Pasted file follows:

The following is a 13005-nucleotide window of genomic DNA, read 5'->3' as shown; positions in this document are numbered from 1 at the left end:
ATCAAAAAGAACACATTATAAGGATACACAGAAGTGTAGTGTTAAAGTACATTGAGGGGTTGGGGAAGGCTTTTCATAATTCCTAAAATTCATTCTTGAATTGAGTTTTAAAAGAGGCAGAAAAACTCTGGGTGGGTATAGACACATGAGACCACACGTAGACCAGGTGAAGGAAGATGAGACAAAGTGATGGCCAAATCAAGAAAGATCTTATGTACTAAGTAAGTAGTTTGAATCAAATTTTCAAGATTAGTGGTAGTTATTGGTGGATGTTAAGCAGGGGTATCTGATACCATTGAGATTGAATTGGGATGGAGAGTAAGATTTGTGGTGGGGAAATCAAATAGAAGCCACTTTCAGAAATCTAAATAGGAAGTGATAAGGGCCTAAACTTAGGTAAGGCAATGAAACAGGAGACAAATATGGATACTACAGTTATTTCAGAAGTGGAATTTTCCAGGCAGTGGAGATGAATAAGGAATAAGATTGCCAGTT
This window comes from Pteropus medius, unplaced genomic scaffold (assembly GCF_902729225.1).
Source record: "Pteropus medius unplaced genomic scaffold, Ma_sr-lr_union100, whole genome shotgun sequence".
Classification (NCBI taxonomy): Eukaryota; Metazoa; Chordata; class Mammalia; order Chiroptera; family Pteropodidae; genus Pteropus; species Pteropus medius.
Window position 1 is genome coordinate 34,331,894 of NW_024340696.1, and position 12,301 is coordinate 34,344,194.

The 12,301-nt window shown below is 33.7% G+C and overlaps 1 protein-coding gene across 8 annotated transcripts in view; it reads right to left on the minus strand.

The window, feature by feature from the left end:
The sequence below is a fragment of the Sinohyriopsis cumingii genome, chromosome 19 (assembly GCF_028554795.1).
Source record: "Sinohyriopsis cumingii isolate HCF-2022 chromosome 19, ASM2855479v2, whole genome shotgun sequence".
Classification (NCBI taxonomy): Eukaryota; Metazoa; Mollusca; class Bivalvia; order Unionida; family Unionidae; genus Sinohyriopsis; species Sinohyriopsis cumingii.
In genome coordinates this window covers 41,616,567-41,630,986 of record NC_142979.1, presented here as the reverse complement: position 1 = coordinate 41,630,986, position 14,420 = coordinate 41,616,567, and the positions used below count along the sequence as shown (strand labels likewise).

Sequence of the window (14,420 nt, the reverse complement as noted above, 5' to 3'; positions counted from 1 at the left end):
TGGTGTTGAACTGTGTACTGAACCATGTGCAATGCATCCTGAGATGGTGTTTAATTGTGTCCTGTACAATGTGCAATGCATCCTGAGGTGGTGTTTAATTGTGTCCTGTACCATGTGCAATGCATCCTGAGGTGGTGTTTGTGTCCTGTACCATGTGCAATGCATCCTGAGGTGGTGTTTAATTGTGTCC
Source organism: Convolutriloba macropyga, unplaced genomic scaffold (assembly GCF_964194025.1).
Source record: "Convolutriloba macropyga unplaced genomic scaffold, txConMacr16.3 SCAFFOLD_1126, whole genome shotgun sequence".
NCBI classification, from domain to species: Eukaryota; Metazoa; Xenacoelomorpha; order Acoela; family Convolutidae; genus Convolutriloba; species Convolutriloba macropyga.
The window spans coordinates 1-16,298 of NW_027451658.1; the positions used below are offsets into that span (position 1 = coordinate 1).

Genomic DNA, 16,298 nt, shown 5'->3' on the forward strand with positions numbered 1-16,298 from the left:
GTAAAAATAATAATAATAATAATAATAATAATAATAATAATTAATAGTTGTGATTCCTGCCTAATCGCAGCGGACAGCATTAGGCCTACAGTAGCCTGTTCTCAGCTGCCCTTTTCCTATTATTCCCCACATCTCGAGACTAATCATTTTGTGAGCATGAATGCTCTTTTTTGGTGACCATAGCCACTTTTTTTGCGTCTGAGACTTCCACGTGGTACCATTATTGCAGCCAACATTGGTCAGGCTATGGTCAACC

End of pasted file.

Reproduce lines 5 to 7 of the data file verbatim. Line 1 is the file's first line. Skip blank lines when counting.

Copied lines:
Classification (NCBI taxonomy): Eukaryota; Metazoa; Chordata; class Mammalia; order Chiroptera; family Pteropodidae; genus Pteropus; species Pteropus medius.
Window position 1 is genome coordinate 34,331,894 of NW_024340696.1, and position 12,301 is coordinate 34,344,194.

The 12,301-nt window shown below is 33.7% G+C and overlaps 1 protein-coding gene across 8 annotated transcripts in view; it reads right to left on the minus strand.